Identify Possible Benefits

Not many people realise how many benefits or freebies they might be entitled to as they get older. “Some apply to all people over a certain age – such as the Winter Fuel Payment for over-65s, or free prescriptions for the over-60s in England,” explain the Which? team. “Eligibility for some other benefits depends on your circumstances. For example, Attendance Allowance is for those over pension age who would benefit from extra help with washing, dressing or eating, because of illness or disability. You may qualify for up to £89.15 a week. Meanwhile, Pension Credit tops up your weekly income to a guaranteed amount if you’re on a low income. TV licences are also free for some over-75s, but since August 2020 you need to be getting Pension Credit to qualify.”
 
For more information on which benefits you or a loved one might be entitled to, click here.

 
Fine Tune Your Pension 
By the time you reach mid-50s onwards, it pays to know what to expect pension-wise – especially as they’re likely to be a key source of income in later life, whether it be a combination of the state pension and workplace or private pensions. The Which? team advises you make sure your entire pension pot is as healthy as possible as you approach retirement in the following ways:
 
 
Before you retire:
“Get a state pension forecast so you know how much you’re likely to receive. Calculate how much income you might need to enjoy a comfortable retirement. Factor in how your income and outgoings will change when you’re no longer working, and consider whether you need to pay more into your pension while you can. Remember that you may become entitled to extra benefits as you get older. Then, track down old pension pots – if you work for various employers, you may accumulate various funds over your working life. Consider whether it’s worth consolidating multiple pension pots into one.”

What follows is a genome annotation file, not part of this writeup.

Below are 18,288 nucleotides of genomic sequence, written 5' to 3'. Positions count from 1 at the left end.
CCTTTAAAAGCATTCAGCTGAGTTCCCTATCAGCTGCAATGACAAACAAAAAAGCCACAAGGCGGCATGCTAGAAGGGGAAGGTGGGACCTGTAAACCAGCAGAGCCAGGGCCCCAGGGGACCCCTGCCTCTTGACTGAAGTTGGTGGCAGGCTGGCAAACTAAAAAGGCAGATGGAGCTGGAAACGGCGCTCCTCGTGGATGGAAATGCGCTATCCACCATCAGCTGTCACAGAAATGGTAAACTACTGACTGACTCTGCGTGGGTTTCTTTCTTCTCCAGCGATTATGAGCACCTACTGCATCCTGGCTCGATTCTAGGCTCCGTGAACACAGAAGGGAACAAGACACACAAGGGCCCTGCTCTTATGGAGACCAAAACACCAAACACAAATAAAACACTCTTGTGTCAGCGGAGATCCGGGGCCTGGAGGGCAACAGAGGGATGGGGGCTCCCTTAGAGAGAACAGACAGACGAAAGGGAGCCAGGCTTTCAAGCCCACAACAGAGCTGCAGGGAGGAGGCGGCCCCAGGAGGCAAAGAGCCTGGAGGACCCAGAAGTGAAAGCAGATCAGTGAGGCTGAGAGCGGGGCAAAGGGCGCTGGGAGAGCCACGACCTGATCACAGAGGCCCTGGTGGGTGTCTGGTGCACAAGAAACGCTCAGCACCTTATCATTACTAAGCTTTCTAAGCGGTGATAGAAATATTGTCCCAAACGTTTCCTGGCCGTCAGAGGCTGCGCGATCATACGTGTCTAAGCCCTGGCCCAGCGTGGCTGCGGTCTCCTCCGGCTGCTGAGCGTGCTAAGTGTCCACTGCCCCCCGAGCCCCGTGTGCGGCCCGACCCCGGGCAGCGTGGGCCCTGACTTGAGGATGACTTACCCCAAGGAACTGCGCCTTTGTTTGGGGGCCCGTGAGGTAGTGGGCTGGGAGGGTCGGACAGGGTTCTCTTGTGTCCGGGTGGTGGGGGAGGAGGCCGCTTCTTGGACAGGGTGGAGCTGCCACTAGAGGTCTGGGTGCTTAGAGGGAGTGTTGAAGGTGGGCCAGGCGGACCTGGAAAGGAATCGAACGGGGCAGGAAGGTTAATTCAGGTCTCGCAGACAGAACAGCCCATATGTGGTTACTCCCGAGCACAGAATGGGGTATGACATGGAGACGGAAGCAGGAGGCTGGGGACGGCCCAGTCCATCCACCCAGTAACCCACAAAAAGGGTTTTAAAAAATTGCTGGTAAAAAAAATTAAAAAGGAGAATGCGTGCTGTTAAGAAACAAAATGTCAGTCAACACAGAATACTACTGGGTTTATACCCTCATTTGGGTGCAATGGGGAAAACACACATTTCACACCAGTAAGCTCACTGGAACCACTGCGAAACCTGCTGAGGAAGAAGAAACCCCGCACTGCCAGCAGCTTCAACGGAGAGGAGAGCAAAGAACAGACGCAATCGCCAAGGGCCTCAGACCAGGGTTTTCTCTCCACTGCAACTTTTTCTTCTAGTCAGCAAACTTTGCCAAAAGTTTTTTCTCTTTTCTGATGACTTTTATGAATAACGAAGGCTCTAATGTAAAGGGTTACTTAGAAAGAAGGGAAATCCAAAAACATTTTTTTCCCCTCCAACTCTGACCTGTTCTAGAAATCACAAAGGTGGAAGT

Once you’ve retired:
“Consider whether topping up or deferring your state pension could leave you better off in the long term and use pension freedom rules to make your funds work best for you. Retirees with a defined contribution pension (now the most common type) can often choose between buying an annuity for a guaranteed regular income or leaving your money invested and taking a flexible income as needed. Pension credit could top up your state pension if you’re on a low income.”

None of us have a crystal ball to predict our changing needs as we get older,” admit the Which? team. “But if you do need extra support later in life, the costs can quickly ramp up.

Make A Will
It might sound obvious, and you’ve likely already taken steps to draw up a will, but it’s worth checking everything is as relevant and up to date as it should be. “Until you have a valid will in place, there’s no guarantee that the assets you’ve built up will be distributed in the way you wish – so it’s never too early to make a will,” agree the Which? experts.